Is Bullying the New Epidemic at School and Work?

by Pamela on October 4, 2010

The Phenomenon of Bullying in the Spotlight After A Rash of Suicides and Violence

We used to be able to spot the bully. Now, the bully can be anyone: a coworker, a boss, a client, a boy, a girl, a mother, a father, a coach, a teacher, a straight A student, the girl next door.

If you’re like me, you’re troubled by the suicide of Rutgers University student, Tyler Clementi.

Tyler Clementi was a college freshman who jumped off the George Washington Bridge last week. While all the facts haven’t come out yet, we do know that his roommate, with the help of a female friend, recorded a private encounter with another man, without his knowledge. There was a video stream on the internet, comments on Facebook, and tweets on Twitter. It was yet another act of complete cruelty and disregard for a fellow human being’s feelings, that seems to be pervasive in our society now. Everything can be caught on tape. And, in this case, it was not only caught, it was seen by many.

How would you feel if you were in Tyler Clementi’s shoes? I know that I would be angry, devastated, and humiliated.

I heard another story this week on the Today Show. A 13 year old boy named Asher Brown was harassed in school because of his height, his lisp, his ears, his love of reading, and because the bullies believed that he was gay. The harassment escalated into physical violence and the bullies pushed him down a flight of stairs. The next day, he shot himself at home in a closet.

According to Asher Brown’s parents, they reached out to the school, to the counselors, the teachers and the coaches, but got nowhere. To be fair, the school denies this. The teen was so upset by the constant bullying that he couldn’t take it anymore and ended his life.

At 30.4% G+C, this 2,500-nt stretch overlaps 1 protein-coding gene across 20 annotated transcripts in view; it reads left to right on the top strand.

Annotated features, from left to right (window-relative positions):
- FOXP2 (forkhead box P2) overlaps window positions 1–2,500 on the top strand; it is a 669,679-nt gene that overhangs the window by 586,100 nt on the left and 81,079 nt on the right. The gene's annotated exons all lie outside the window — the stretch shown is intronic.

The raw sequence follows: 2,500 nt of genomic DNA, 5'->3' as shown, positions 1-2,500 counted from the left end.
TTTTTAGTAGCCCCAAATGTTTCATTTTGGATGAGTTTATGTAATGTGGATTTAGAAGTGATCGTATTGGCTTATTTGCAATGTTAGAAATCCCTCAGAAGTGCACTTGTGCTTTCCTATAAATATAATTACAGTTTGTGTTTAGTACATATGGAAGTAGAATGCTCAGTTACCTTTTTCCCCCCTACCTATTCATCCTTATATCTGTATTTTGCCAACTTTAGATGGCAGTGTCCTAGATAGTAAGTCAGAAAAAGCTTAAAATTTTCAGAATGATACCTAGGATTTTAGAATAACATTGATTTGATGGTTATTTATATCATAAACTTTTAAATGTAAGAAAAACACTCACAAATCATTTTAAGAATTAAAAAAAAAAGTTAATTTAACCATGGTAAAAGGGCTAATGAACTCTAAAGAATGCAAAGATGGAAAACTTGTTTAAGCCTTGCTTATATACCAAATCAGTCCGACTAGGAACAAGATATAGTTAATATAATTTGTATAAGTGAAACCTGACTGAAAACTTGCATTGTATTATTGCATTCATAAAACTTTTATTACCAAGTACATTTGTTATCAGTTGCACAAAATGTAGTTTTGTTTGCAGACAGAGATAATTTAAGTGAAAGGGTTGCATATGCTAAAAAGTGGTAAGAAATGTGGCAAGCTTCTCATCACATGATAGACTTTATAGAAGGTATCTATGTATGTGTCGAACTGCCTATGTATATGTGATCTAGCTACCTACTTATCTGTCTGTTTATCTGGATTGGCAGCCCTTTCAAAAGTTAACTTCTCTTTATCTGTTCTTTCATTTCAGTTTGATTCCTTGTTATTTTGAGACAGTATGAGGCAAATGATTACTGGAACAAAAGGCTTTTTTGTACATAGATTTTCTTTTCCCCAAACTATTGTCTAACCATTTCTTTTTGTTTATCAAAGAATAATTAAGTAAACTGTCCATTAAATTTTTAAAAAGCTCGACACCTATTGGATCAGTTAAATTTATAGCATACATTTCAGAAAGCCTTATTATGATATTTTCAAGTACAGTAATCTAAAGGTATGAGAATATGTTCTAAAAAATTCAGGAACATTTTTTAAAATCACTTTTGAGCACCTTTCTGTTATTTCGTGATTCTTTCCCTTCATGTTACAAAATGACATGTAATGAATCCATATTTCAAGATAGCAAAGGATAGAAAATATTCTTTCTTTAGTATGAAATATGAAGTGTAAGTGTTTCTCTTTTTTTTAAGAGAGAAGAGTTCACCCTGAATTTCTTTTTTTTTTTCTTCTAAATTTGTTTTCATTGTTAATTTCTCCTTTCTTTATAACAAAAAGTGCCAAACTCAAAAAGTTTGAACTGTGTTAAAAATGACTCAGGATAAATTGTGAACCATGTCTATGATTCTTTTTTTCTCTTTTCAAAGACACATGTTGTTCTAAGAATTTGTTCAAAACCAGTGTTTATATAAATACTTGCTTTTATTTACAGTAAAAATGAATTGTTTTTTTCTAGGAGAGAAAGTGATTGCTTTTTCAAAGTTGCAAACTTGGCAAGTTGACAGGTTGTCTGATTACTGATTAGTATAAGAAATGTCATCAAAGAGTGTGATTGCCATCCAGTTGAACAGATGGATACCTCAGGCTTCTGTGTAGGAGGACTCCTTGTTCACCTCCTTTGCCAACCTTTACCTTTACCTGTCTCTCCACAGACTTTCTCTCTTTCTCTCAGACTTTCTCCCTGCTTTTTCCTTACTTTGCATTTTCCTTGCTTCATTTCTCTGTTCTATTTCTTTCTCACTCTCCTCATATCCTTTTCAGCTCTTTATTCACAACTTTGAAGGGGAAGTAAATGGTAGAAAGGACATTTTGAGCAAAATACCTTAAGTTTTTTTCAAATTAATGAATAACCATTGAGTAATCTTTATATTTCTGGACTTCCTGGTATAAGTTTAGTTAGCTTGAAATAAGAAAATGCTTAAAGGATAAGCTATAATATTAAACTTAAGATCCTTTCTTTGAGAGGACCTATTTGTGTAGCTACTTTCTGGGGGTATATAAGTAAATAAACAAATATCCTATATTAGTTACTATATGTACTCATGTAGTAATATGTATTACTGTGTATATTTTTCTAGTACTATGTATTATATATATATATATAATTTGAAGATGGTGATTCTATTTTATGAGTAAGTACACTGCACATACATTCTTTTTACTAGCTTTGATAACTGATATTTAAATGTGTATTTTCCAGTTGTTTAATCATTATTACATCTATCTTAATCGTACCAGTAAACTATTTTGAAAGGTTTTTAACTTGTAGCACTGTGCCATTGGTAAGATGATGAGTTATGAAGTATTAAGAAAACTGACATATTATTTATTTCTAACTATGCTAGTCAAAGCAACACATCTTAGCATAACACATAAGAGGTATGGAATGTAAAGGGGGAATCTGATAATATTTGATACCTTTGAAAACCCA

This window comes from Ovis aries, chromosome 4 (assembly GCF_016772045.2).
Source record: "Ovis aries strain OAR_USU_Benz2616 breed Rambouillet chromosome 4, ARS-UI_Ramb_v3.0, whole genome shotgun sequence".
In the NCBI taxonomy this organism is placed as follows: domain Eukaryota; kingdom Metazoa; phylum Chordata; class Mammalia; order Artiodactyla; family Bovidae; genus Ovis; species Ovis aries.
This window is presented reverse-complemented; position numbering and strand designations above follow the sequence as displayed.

We’ve heard a lot of these sad stories lately. There’s Josie Ratley, who was nearly beaten to death by another teen who was upset over some text messages that Josie sent. Thankfully, she will live, but she suffered brain damage.

In South Hadley, Massachusetts, Phoebe Prince was bullied by so-called mean girls and committed suicide. They called her all kinds of horrible names and constantly harassed her to her face and in the cyber world. Although allegations haven’t been substantiated, sources say that Phoebe Prince was harassed in the presence of a teacher, who did nothing about it. Again, her parents say that they reached out to school officials who did nothing.

Bullying isn’t anything new. There have always been bullies. The methods of bullying are changing and expanding. Cyberbullying is yet another way to torment people, young and old. It’s far reaching and the bully has the ability to humiliate and harass their prey to a much wider audience, sometimes hiding behind anonymity.

Is the phenomenon of bullying more pervasive or are we just hearing about it more?

Let’s look at bullying in the workplace.

It happens all the time, unfortunately. You can be bullied by a superior, a peer, a subordinate, and even by a demanding client. I’m not a psychologist, so I can’t explain why bullies do what they do. Suffice to say it’s about power yet it usually stems from insecurity, which sounds like an oxymoronic statement.

One of my friends (I’ll call her Cathy) is an account executive and is responsible for only one client. She is, in a word, a nightmare. A classic bully. She causes trouble because she can – the customer’s always right. Right? She’s never satisfied with anything that Cathy or her staff does until she has nitpicked them to death. It’s usually something very trivial. Cathy happens to be very strong and doesn’t let this woman get the best of her. But she has people working for her who are younger and just starting out. This client chews them up and spits them out on a regular basis. This costs Cathy valuable time because she has to spend time rebuilding her team’s self esteem! One of her favorite account reps even quit because she couldn’t take the abuse anymore.

You might be asking why Cathy’s firm doesn’t get rid of the client. It’s because the company that the client works for is SO big, that they can’t afford to drop the account, and the bully knows this. That’s their typical M.O.. Most of them do what they do because they know that their target isn’t in a position to fight back.

Bullies like this woman cause so much damage and probably don’t even realize it and most likely wouldn’t change their behavior even if they did realize it. That statement is very ‘un-coach-like,’ and I know from my years in the corporate world that it’s true, so I will say it unabashedly.

Think about your experience in the corporate world. Have you come across bullies? If you own a business, do you have any clients/customers who are bullies?

How do you handle it?

I’d love to hear from you.

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